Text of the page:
A determined but simple man from the mountains, Harrier could not believe that he was living through the times of a pandemic in the city. Here he was, walking to the grocery store with a surgical mask on, wary of other people around him. Everyone was wearing masks.
“Bandits!” he mused, since he loved old Westerns. His dad reared him on Clint Eastwood movies. He looked at everyone around and realized that all he could really see were their eyes. “The windows into one’s soul.” he told himself. “This will be an excellent way to test if I have finally figured out these big city folks.”
There was no panic in the air. No one was filling up three carts. Everyone seemed calm and took only what they needed. Upon seeing an entire aisle of toilet paper, he wanted to take a photo and post it on social media: We’ve got all the TP you need, America!
He then saw his friends, Mhel and Boy, shopping for supplies.
“Mhel,” Boy said, “I got some alcoholic drinks in case they implement a liquor ban.”
“Partey!” Mhel happily replied.
Looking up, Boy recognized Harrier, who was intently observing them.
“Harrier!” he called, walking up to him. “I see you’ve hoarded your way into the lockdown.”
“Hi, Boy!” Harrier responded. “I see you guys are doing the same. With all that food, you’d think you were feeding an army!”
Claudia let out a laugh while Mhel surveyed the two carts they were pushing. Harrier did not notice that the woman on the same aisle was a companion.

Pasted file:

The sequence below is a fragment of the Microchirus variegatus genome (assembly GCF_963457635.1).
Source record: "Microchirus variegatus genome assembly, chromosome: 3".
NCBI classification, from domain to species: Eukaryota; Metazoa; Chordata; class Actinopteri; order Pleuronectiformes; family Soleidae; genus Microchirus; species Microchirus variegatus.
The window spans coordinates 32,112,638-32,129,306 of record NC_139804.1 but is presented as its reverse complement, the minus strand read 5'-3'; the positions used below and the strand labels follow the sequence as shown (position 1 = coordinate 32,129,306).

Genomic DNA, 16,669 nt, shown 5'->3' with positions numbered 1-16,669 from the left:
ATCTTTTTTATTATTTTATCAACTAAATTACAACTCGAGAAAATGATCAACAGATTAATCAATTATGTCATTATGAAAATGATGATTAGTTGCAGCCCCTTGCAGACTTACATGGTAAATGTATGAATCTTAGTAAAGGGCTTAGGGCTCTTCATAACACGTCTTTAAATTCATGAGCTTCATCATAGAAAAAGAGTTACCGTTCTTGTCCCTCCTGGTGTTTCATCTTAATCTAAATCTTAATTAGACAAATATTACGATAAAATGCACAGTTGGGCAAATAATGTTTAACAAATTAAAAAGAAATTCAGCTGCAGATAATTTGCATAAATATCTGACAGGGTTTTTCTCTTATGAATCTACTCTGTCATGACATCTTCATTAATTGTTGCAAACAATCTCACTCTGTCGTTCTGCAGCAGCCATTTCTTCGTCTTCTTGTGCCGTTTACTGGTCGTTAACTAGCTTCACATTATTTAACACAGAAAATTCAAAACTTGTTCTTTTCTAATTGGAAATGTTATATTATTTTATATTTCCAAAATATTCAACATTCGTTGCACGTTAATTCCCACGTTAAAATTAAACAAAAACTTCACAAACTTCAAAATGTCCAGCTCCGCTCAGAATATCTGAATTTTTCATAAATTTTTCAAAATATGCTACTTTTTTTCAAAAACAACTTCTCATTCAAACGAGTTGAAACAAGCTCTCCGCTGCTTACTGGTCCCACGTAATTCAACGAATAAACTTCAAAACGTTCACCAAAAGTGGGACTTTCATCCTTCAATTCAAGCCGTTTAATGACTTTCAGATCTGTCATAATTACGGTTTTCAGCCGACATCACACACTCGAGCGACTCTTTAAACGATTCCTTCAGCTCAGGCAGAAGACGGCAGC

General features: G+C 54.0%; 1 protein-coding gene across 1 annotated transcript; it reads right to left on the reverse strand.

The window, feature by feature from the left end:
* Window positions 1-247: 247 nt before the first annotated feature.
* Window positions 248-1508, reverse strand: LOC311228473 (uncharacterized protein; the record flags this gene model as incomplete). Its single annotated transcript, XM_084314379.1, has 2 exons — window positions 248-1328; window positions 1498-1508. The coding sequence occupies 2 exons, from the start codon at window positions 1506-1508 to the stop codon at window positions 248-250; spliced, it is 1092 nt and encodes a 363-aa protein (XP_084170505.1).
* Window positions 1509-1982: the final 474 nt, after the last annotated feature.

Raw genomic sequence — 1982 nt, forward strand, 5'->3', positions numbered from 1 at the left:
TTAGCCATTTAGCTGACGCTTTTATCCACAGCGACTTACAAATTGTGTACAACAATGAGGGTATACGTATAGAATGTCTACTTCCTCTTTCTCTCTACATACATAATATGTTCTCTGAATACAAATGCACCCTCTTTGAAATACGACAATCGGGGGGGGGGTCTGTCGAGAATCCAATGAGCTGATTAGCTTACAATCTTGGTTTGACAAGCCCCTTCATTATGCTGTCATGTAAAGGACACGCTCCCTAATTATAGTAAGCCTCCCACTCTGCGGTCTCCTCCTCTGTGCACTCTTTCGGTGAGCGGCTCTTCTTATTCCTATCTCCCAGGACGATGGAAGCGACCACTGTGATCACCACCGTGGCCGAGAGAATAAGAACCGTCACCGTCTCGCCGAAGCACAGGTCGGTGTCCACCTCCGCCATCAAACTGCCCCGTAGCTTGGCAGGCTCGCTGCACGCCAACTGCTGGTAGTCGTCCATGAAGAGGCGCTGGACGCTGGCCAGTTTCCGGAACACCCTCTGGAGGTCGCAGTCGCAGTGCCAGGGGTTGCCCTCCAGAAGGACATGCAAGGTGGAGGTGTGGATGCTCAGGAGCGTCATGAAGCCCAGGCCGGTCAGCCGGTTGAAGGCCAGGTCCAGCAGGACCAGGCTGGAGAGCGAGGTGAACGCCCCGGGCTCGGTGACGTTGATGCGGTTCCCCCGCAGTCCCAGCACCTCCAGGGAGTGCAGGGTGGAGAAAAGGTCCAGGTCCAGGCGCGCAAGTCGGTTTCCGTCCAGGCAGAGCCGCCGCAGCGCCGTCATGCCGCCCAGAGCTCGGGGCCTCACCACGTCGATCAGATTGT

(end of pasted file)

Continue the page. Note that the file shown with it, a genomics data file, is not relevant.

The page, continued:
Boy immediately introduced them, and they awkwardly offered to shake hands before realizing that they shouldn’t. They let out a light laugh as they just waved “Hi!” to each other.
“Better to be prepared, Harrier.” Mhel interrupted. “If I know you from Boy’s stories, you’ll be knocking at our door soon enough, requesting for meal rations.”
“With all this alcohol I got,” Boy said, “we’ll need his help!” They all giggled, amused at the thought of being locked up but partying non-stop.
While lined up for the counter, Harrier and Claudia talked about how they were all neighbors but they had never met. She explained that she had just moved into the apartment complex through the recommendation of Mhel, who apparently was an officemate. She mentioned that she left her hometown and a relationship she needed to get far away from. “Leave the awful memories behind, you know?” This left them quiet.
But Harrier could not take his attention off Claudia. She had these brown eyes that he couldn’t help but stare into. He knew he had to slow down time. With all the groceries paid, and they made their way to the parking lot, Boy realized that the two carts of groceries would not fit with Claudia in the backseat.